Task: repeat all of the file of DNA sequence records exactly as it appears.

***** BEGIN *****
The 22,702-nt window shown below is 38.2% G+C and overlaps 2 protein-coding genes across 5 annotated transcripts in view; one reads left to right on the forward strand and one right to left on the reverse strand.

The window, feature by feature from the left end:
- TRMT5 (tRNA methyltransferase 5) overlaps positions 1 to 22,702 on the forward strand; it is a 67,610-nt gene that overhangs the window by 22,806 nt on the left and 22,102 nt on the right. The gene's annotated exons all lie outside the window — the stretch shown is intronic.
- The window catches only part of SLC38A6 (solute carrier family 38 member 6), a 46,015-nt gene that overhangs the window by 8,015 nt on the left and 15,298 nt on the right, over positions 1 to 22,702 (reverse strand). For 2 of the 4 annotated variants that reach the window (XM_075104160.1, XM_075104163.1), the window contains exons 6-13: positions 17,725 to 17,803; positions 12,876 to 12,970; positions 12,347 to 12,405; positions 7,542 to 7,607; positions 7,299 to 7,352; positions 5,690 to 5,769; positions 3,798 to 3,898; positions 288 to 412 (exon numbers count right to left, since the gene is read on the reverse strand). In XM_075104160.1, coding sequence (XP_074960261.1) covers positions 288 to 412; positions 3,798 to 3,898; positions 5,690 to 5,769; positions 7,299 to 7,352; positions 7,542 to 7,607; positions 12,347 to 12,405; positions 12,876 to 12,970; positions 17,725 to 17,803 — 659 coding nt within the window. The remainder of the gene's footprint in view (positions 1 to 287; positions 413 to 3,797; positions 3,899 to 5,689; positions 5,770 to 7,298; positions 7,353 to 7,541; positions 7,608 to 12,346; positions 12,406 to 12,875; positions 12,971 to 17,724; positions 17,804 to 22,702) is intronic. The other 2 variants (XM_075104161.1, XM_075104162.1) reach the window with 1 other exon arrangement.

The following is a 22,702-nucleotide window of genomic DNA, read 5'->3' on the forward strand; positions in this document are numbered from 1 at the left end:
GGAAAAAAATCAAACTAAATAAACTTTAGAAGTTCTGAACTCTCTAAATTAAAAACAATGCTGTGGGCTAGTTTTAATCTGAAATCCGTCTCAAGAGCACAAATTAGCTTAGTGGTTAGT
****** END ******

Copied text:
The 22,702-nt window shown below is 38.2% G+C and overlaps 2 protein-coding genes across 5 annotated transcripts in view; one reads left to right on the forward strand and one right to left on the reverse strand.

The window, feature by feature from the left end:
- TRMT5 (tRNA methyltransferase 5) overlaps positions 1 to 22,702 on the forward strand; it is a 67,610-nt gene that overhangs the window by 22,806 nt on the left and 22,102 nt on the right. The gene's annotated exons all lie outside the window — the stretch shown is intronic.
- The window catches only part of SLC38A6 (solute carrier family 38 member 6), a 46,015-nt gene that overhangs the window by 8,015 nt on the left and 15,298 nt on the right, over positions 1 to 22,702 (reverse strand). For 2 of the 4 annotated variants that reach the window (XM_075104160.1, XM_075104163.1), the window contains exons 6-13: positions 17,725 to 17,803; positions 12,876 to 12,970; positions 12,347 to 12,405; positions 7,542 to 7,607; positions 7,299 to 7,352; positions 5,690 to 5,769; positions 3,798 to 3,898; positions 288 to 412 (exon numbers count right to left, since the gene is read on the reverse strand). In XM_075104160.1, coding sequence (XP_074960261.1) covers positions 288 to 412; positions 3,798 to 3,898; positions 5,690 to 5,769; positions 7,299 to 7,352; positions 7,542 to 7,607; positions 12,347 to 12,405; positions 12,876 to 12,970; positions 17,725 to 17,803 — 659 coding nt within the window. The remainder of the gene's footprint in view (positions 1 to 287; positions 413 to 3,797; positions 3,899 to 5,689; positions 5,770 to 7,298; positions 7,353 to 7,541; positions 7,608 to 12,346; positions 12,406 to 12,875; positions 12,971 to 17,724; positions 17,804 to 22,702) is intronic. The other 2 variants (XM_075104161.1, XM_075104162.1) reach the window with 1 other exon arrangement.

The following is a 22,702-nucleotide window of genomic DNA, read 5'->3' on the forward strand; positions in this document are numbered from 1 at the left end:
GGAAAAAAATCAAACTAAATAAACTTTAGAAGTTCTGAACTCTCTAAATTAAAAACAATGCTGTGGGCTAGTTTTAATCTGAAATCCGTCTCAAGAGCACAAATTAGCTTAGTGGTTAGT